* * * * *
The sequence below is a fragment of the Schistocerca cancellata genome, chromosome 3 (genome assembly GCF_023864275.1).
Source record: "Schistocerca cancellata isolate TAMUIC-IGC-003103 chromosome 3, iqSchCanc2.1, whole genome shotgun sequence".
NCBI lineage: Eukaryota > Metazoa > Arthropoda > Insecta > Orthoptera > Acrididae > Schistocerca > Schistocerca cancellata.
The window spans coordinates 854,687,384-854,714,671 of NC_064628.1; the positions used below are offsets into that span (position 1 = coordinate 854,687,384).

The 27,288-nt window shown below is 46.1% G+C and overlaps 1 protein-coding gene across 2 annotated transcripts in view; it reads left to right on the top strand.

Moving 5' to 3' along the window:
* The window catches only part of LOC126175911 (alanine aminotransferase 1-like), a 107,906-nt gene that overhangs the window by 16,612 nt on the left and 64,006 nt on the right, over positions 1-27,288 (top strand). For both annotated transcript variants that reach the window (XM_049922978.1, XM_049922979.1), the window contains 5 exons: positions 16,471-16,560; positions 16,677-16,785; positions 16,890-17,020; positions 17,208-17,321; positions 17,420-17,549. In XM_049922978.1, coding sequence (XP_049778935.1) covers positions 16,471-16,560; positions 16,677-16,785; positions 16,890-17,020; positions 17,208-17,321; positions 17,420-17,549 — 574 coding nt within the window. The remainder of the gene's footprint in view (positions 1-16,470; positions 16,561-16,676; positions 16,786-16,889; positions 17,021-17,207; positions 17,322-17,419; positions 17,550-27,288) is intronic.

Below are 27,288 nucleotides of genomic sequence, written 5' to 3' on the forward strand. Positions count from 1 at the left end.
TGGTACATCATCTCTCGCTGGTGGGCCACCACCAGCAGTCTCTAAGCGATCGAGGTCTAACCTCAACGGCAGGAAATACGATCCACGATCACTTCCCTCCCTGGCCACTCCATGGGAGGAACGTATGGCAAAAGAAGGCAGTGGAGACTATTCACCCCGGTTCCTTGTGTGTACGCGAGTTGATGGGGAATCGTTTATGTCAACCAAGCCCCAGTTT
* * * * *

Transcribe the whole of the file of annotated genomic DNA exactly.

The sequence below is a fragment of the Schistocerca cancellata genome, chromosome 3 (genome assembly GCF_023864275.1).
Source record: "Schistocerca cancellata isolate TAMUIC-IGC-003103 chromosome 3, iqSchCanc2.1, whole genome shotgun sequence".
NCBI lineage: Eukaryota > Metazoa > Arthropoda > Insecta > Orthoptera > Acrididae > Schistocerca > Schistocerca cancellata.
The window spans coordinates 854,687,384-854,714,671 of NC_064628.1; the positions used below are offsets into that span (position 1 = coordinate 854,687,384).

The 27,288-nt window shown below is 46.1% G+C and overlaps 1 protein-coding gene across 2 annotated transcripts in view; it reads left to right on the top strand.

Moving 5' to 3' along the window:
* The window catches only part of LOC126175911 (alanine aminotransferase 1-like), a 107,906-nt gene that overhangs the window by 16,612 nt on the left and 64,006 nt on the right, over positions 1-27,288 (top strand). For both annotated transcript variants that reach the window (XM_049922978.1, XM_049922979.1), the window contains 5 exons: positions 16,471-16,560; positions 16,677-16,785; positions 16,890-17,020; positions 17,208-17,321; positions 17,420-17,549. In XM_049922978.1, coding sequence (XP_049778935.1) covers positions 16,471-16,560; positions 16,677-16,785; positions 16,890-17,020; positions 17,208-17,321; positions 17,420-17,549 — 574 coding nt within the window. The remainder of the gene's footprint in view (positions 1-16,470; positions 16,561-16,676; positions 16,786-16,889; positions 17,021-17,207; positions 17,322-17,419; positions 17,550-27,288) is intronic.

Below are 27,288 nucleotides of genomic sequence, written 5' to 3' on the forward strand. Positions count from 1 at the left end.
TGGTACATCATCTCTCGCTGGTGGGCCACCACCAGCAGTCTCTAAGCGATCGAGGTCTAACCTCAACGGCAGGAAATACGATCCACGATCACTTCCCTCCCTGGCCACTCCATGGGAGGAACGTATGGCAAAAGAAGGCAGTGGAGACTATTCACCCCGGTTCCTTGTGTGTACGCGAGTTGATGGGGAATCGTTTATGTCAACCAAGCCCCAGTTT